In the building in which I reside, many of my neighbors use a bench in our lobby on which to leave clothes and housewares and books - thins they don't need, don't use, or can't sell. As a result of one of these examples I picked up an almost complete set of encyclopedias on WWII.
On my most recent venture, I picked up three history books, a photo album, and a copy of Thomas Rockwell's How to Eat Fried Worms. At last, an unserialized book that I can remember from my kid-dom. At least I thought I remembered it. I recalled that it was about boys, and that one of their mothers was involved but that's all I could glean from my memory. So I sat down and read it.
I was surprised, a little, at the violent lengths these children went to, simply to win a bet. But I was also surprised at some of the vocabulary. I don't think I knew what a cistern was until I was in high school. And yet there's a cistern with no explanation of what it is, or a picture, or anything.
The strangest thing, though, was the involvement of the chapter titles. The book has 41 chapters across a total of 116 pages. So the average chapter length is a whopping 2.8 pages. Yeah. But Rockwell (son of artist Norman Rockwell, by the way) has given some of the chapters names that might make sense to adults, but perhaps not to children ages 6-9.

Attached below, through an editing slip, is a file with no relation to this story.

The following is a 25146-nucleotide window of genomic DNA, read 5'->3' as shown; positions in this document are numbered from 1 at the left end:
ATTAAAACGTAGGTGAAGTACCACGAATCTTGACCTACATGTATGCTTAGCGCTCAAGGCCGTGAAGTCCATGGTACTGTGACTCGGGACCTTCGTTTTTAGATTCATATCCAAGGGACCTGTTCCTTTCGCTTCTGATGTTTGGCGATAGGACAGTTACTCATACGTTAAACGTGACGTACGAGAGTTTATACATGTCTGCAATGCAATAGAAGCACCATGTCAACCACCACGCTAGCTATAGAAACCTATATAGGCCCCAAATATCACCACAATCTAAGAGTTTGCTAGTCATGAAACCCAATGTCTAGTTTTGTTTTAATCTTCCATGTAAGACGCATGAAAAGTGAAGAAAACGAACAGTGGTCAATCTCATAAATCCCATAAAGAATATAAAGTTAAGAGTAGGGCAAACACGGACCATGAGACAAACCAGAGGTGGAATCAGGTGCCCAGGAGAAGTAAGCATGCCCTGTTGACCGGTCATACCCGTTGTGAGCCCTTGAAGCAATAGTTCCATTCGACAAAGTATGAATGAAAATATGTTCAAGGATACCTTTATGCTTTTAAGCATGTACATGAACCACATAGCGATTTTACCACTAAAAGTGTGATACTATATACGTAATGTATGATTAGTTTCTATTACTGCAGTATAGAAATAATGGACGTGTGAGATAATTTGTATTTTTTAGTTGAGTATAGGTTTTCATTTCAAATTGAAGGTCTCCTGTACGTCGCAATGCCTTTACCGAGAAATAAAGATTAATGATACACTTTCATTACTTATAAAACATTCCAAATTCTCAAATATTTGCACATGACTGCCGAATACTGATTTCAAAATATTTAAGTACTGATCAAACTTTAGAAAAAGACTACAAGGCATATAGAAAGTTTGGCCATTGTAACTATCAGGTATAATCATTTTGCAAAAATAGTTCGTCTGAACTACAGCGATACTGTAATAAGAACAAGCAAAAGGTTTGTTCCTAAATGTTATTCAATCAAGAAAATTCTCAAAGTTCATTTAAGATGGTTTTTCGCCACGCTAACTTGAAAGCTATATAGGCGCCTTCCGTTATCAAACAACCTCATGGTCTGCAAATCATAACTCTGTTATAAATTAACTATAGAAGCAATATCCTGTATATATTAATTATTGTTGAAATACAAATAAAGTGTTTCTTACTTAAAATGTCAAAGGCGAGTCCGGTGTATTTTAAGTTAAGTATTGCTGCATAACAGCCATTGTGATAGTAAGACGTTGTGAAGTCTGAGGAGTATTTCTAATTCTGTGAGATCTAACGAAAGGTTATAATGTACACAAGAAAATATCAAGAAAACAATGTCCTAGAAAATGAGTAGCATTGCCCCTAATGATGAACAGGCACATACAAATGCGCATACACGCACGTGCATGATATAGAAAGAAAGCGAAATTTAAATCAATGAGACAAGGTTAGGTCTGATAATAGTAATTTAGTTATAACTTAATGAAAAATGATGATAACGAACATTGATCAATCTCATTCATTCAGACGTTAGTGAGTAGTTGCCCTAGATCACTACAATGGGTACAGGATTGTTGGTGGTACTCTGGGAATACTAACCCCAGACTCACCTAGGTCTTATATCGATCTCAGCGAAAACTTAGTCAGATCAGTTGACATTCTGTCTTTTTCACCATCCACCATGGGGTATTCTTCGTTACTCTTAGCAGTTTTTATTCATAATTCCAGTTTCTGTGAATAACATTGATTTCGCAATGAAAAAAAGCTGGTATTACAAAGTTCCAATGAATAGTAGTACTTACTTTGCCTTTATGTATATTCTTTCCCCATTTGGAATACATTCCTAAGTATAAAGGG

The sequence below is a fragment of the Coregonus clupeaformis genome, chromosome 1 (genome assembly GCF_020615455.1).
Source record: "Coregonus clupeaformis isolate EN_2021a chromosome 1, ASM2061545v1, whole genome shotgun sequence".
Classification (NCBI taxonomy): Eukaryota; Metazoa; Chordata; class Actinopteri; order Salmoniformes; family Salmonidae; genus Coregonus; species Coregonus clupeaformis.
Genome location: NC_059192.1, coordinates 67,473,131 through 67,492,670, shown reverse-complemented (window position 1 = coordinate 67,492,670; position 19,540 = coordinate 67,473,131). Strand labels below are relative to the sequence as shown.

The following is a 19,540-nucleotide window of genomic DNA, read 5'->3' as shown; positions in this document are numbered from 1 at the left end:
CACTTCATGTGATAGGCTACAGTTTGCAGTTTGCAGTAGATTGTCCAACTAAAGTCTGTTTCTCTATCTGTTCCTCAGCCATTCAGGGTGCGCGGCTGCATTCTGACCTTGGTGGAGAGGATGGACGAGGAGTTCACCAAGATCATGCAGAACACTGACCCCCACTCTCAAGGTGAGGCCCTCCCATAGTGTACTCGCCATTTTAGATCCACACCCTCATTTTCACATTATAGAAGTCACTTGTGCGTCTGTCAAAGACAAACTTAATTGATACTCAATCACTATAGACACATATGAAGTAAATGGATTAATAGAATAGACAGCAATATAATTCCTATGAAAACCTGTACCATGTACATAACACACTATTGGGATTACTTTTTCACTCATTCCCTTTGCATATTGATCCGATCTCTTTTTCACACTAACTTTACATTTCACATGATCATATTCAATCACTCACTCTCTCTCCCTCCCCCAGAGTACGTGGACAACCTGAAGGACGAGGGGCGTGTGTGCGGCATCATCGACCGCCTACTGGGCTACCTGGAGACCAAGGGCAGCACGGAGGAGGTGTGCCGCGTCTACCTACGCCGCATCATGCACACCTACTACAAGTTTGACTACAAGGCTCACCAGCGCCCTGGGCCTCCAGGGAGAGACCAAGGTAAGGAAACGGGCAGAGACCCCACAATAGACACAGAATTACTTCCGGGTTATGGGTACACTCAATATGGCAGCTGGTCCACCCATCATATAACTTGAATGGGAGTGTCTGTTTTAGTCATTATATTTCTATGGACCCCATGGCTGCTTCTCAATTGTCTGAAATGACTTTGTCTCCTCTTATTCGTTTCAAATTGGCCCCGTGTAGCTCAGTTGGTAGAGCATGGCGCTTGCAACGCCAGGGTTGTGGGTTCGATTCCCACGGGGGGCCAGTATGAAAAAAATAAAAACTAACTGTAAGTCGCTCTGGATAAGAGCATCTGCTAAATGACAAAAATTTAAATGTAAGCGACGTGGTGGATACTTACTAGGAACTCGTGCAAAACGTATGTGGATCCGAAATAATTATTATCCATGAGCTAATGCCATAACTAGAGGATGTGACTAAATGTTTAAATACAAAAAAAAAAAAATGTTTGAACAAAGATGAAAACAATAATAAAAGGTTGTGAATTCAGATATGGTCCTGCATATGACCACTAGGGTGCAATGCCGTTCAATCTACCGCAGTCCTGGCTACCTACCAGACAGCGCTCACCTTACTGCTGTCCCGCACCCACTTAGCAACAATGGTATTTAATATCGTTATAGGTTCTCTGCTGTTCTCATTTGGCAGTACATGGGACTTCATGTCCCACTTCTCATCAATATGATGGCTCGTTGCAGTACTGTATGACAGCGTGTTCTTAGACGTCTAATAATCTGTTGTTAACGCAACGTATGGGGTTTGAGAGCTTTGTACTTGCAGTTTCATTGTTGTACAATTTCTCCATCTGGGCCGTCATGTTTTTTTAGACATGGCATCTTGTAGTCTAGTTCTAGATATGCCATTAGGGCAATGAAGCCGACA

Chapter 23 - Admirals Nagumo and Kusaka on the Bridge of the Akagai, December 6, 1941.
Chapter 25 - Pearl Harbor
Chapter 26 - Guadalcanal
Chapter 29 - (the name of this chapter is actually a large blob. I thought initially that it might be shaped like the USSR or Russia, but on closer examination no, it's more like a blob of mud, which is appropriate for this chapter)
Chapter 38 - $%#!Blip*+&!
Chapter 39 - The United States Cavalry Rides Over the Hilltop
I get that Rockwell wanted this to be a chapter book, but there's really not enough material here for all that. So what we end up with is a page covered only 60% by story text (at a 12pt font) and then a blaring chapter title across the top of 70% of the pages (each title spans two pages) and that's in 22pt font, which is blaring.
What I'm trying to say is, from an adult perspective, it's distracting. And in terms of being a book for kids that, according to my younger cousins, teachers are still reading in class, it doesn't seem to teach much at all.
It's a cute read and I'm sure children will continue to enjoy themselves with it, but it seems a little dated now in the way that parents these days watch their children - four 10-yr-olds hanging out each afternoon in a barn, out of parents' sight? In 1973, maybe. Not today.